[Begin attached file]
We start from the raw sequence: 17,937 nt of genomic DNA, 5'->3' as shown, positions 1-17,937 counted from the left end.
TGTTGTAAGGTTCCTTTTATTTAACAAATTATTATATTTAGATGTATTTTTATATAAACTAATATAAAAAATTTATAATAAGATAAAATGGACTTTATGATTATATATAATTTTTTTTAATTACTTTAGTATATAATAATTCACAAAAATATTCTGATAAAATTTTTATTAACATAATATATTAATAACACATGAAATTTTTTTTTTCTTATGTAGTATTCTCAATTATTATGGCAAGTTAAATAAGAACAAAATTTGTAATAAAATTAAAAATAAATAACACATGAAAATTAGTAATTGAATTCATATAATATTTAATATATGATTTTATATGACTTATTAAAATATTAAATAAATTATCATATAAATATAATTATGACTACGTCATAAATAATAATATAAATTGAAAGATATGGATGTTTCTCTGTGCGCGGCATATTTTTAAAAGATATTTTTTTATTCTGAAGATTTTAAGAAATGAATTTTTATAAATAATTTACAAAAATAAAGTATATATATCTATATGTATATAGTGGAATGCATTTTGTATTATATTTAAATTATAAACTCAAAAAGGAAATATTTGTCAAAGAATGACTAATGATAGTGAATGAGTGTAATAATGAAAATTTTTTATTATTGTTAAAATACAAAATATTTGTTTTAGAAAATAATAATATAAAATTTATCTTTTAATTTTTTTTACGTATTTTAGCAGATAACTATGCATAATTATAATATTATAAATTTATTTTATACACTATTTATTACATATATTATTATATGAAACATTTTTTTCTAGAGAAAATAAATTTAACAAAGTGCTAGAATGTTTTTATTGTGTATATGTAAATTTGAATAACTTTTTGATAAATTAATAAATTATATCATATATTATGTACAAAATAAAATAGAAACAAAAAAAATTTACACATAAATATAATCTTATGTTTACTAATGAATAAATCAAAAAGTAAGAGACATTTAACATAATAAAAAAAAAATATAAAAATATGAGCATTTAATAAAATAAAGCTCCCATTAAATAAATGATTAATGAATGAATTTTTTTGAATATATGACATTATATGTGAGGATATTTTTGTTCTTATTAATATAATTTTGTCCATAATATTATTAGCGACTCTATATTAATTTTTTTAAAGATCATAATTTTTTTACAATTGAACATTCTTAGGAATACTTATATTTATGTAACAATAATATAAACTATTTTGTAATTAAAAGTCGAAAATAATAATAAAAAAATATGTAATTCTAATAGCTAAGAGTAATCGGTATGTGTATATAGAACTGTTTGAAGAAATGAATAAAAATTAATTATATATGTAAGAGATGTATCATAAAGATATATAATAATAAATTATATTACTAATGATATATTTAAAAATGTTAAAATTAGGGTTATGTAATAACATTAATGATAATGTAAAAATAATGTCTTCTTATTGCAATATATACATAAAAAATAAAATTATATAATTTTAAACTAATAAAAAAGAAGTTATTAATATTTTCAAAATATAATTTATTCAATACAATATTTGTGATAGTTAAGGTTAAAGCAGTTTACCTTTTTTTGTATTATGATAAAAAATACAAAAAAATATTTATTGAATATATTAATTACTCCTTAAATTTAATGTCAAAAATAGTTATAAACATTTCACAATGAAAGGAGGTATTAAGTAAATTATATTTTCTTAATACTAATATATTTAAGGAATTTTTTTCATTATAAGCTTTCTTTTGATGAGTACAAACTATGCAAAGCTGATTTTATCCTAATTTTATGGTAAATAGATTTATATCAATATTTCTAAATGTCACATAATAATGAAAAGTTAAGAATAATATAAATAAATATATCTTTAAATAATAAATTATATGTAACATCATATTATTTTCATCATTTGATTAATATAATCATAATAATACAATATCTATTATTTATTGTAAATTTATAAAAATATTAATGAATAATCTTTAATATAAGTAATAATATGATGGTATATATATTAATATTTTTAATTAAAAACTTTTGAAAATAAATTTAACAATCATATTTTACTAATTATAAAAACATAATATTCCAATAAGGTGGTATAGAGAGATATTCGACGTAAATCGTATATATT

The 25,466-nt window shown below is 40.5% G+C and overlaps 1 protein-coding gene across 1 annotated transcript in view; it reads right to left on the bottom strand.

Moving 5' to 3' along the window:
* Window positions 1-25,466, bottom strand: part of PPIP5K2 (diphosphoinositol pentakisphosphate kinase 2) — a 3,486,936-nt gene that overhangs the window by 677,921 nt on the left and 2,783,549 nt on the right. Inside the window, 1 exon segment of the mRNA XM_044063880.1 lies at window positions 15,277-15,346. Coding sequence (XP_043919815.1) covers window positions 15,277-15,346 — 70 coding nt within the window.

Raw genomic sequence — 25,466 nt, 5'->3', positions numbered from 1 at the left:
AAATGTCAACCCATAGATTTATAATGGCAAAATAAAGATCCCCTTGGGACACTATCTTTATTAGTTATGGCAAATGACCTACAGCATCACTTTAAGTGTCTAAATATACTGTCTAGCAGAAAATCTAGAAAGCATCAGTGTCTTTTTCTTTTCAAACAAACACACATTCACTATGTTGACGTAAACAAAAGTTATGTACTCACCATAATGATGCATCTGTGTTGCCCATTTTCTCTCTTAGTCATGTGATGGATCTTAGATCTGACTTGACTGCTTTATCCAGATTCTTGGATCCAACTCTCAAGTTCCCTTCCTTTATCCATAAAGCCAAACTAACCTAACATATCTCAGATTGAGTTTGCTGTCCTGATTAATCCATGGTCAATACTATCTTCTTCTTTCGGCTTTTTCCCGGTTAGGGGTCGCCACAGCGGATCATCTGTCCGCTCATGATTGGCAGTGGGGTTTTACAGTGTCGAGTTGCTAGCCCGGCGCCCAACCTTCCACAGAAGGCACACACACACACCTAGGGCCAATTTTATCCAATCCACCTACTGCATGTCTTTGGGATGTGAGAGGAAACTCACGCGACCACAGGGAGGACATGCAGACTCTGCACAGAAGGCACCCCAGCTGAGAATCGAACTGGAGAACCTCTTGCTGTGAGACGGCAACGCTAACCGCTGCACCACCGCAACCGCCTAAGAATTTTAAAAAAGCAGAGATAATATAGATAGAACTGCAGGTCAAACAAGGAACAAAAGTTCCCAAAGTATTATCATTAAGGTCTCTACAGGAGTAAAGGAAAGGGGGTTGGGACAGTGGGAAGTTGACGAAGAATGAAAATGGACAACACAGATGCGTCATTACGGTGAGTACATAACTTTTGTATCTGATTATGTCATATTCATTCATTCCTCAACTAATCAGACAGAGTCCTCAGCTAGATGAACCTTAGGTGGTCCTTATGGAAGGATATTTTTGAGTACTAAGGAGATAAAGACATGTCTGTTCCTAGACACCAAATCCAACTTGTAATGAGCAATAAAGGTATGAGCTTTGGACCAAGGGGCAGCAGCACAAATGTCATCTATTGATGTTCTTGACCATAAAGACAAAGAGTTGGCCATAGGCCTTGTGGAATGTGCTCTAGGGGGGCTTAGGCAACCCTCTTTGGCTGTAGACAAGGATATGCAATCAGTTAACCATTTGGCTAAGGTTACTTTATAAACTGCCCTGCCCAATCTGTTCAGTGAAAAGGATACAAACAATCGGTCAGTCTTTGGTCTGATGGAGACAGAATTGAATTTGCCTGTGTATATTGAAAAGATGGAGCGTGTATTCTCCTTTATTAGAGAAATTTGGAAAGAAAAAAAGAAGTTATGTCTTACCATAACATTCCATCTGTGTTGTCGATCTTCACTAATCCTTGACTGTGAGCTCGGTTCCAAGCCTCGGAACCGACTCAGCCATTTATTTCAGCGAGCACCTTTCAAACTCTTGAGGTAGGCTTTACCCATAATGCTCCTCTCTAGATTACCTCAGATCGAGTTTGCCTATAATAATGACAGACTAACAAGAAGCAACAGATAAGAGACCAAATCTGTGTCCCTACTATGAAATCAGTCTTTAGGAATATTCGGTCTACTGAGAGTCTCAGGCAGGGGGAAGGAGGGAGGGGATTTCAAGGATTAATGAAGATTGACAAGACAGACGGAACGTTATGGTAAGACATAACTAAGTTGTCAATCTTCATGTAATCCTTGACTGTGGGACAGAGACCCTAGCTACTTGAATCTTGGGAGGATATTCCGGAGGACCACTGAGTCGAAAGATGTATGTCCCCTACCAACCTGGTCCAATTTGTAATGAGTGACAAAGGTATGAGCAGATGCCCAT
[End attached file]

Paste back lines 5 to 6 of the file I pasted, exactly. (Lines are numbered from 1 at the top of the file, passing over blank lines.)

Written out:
* Window positions 1-25,466, bottom strand: part of PPIP5K2 (diphosphoinositol pentakisphosphate kinase 2) — a 3,486,936-nt gene that overhangs the window by 677,921 nt on the left and 2,783,549 nt on the right. Inside the window, 1 exon segment of the mRNA XM_044063880.1 lies at window positions 15,277-15,346. Coding sequence (XP_043919815.1) covers window positions 15,277-15,346 — 70 coding nt within the window.

Raw genomic sequence — 25,466 nt, 5'->3', positions numbered from 1 at the left: